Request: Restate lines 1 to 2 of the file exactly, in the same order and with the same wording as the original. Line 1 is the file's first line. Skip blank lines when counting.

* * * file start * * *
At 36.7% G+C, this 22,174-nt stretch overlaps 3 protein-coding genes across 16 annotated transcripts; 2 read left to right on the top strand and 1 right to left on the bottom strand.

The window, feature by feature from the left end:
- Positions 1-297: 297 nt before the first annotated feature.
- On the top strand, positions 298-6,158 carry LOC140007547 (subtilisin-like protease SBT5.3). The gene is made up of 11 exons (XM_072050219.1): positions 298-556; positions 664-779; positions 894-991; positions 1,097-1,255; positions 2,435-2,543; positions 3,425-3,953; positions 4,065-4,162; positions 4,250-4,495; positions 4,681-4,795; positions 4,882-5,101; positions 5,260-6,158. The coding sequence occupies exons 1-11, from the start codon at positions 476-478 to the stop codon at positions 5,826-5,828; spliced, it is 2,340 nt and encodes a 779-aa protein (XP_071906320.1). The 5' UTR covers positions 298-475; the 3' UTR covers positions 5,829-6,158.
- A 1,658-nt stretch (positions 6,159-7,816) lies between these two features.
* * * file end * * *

At 36.7% G+C, this 22,174-nt stretch overlaps 3 protein-coding genes across 16 annotated transcripts; 2 read left to right on the top strand and 1 right to left on the bottom strand.

The window, feature by feature from the left end: